What happens when a comic genius parodies a highly popular, highly spoofable show? Only good things, as Tina Fey proved on this season’s premiere of “Saturday Night Live.”
For most Jews, the word Kaddish evokes images of loss, mourning, death. But for Hal Willner, “Kaddish” is a spoken-word piece — some would call it poetry — by Allen Ginsberg that evokes a very different image: family.
“Don’t Tell My Mother!” creator Nikki Levy is a producer at 20th Century Fox who grew up in a Jewish household in New York — with a stereotypical Jewish mother. During a series of interviews, she described how, for her, the show’s best stories are wild without being mean-spirited, salacious but still enlightening. The following is an edited and condensed version of those interviews.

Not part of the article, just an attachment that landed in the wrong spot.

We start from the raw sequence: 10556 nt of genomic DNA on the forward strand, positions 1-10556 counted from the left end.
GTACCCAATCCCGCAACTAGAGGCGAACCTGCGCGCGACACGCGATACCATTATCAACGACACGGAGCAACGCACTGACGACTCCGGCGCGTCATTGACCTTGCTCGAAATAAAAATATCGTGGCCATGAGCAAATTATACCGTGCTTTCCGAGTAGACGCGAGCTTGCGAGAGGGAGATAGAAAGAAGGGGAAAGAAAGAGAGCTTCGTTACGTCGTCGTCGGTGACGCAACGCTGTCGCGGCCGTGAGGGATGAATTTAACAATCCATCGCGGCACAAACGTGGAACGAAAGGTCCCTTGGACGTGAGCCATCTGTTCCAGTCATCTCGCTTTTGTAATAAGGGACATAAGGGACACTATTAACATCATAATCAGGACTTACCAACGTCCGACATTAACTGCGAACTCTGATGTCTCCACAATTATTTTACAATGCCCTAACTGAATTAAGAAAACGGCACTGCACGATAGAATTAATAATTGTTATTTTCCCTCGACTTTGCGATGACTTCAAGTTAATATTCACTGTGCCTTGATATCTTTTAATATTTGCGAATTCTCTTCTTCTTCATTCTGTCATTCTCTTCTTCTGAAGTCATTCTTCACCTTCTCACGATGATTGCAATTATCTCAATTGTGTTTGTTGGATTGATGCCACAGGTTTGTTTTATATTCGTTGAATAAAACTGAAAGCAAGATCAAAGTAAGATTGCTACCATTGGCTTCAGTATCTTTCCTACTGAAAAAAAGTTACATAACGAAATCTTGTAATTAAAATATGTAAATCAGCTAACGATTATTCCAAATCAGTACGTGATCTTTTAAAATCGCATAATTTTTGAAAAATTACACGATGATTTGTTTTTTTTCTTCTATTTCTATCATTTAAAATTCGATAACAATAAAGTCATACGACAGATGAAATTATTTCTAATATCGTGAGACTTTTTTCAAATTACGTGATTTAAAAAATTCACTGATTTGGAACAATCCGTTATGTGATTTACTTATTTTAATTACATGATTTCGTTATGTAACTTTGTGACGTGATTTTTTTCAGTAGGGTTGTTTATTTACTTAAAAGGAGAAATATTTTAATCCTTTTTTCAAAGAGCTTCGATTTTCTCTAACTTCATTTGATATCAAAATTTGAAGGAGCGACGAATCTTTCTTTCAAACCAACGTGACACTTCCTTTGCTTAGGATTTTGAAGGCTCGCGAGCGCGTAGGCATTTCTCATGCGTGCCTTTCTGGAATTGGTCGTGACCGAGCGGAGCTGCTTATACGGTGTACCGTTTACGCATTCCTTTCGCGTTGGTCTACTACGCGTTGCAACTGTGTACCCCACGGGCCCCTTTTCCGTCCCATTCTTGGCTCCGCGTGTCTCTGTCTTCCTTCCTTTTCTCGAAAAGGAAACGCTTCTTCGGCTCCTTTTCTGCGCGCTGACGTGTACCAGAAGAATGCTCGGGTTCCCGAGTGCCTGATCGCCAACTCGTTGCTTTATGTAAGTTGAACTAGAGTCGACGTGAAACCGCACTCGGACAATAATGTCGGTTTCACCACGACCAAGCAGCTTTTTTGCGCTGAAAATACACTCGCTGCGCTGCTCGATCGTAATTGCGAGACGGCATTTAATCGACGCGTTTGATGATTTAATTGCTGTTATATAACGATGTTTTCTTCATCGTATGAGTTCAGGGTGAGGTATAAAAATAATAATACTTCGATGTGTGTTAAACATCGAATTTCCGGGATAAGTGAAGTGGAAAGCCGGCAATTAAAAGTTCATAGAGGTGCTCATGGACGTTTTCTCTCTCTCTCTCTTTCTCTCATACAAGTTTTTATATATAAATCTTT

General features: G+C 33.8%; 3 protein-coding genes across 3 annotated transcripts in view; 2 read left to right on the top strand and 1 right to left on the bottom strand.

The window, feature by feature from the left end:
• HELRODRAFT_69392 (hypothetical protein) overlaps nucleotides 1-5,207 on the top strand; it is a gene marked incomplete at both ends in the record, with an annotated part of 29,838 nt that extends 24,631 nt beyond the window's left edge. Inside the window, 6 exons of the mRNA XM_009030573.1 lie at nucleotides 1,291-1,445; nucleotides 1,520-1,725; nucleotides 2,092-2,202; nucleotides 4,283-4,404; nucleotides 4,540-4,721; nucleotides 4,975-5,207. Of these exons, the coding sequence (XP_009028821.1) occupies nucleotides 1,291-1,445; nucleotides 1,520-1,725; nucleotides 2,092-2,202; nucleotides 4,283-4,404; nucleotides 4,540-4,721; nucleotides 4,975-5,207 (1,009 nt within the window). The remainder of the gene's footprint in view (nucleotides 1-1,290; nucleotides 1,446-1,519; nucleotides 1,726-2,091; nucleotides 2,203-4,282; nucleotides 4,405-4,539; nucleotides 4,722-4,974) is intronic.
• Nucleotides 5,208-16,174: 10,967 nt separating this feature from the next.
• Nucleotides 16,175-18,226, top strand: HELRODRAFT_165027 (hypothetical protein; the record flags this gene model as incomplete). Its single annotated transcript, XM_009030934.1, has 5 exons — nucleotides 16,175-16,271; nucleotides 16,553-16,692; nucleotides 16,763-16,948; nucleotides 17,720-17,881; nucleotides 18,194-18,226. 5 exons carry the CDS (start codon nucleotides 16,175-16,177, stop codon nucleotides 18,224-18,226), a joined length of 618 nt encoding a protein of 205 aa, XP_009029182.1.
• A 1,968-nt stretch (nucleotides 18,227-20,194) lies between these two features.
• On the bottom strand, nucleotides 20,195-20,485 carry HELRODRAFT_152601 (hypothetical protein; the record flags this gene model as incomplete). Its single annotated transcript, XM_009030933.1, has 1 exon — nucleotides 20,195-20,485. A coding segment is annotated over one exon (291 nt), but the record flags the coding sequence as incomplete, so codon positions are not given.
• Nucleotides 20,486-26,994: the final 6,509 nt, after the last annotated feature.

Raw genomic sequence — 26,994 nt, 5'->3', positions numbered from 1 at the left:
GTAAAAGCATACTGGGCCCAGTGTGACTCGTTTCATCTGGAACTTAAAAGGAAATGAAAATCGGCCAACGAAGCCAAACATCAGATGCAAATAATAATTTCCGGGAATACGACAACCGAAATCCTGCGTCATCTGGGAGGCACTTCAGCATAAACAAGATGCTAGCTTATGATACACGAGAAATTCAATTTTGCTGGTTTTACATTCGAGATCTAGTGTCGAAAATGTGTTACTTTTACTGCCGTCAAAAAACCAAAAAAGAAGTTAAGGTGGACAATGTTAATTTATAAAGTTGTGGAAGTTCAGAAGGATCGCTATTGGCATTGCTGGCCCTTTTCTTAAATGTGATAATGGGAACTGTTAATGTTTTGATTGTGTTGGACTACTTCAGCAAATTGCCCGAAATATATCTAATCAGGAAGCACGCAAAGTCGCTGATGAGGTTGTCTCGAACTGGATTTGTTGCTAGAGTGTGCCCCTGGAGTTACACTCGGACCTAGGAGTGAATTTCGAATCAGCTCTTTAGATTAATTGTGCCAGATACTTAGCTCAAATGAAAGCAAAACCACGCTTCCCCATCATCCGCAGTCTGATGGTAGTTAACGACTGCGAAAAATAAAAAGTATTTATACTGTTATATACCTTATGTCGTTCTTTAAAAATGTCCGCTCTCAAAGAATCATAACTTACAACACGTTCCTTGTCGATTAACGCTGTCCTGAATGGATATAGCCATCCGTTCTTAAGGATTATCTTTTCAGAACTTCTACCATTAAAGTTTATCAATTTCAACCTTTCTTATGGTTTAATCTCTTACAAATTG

Michael Bolton takes on "Jack Sparrow"
Al Franken has taken the lead over incumbent Norm Coleman in the Minnesota Senate race, according to a new poll.
Fans of the legendary first seasons of "Saturday Night Live" remember Laraine Newman sashaying with Gilda Radner in the hilarious faux commercial for "Jewess Jeans." They recall her Barbra Streisand impression and her angry beatnik character reciting bad poetry in nasal Brooklynese. But Newman, 50, will reveal one of her more serious roles when she's honored at Hillel at Pierce & Valley Colleges' Comedy Nite 2003 on Feb. 1: her involvement with the Jewish community. The granddaughter of an Arizona Jewish cattle rancher, Newman will describe how she grew up so assimilated that "all my Jewish friends went to Hess Kramer but I was shlepped off to Camp Trinity."
The Anti-Defamation League is not amused by a "Saturday Night Live" satire in which cast members, posing as pop stars, said that Jews own all the banks and that Christians have forgiven them for "killing our Lord."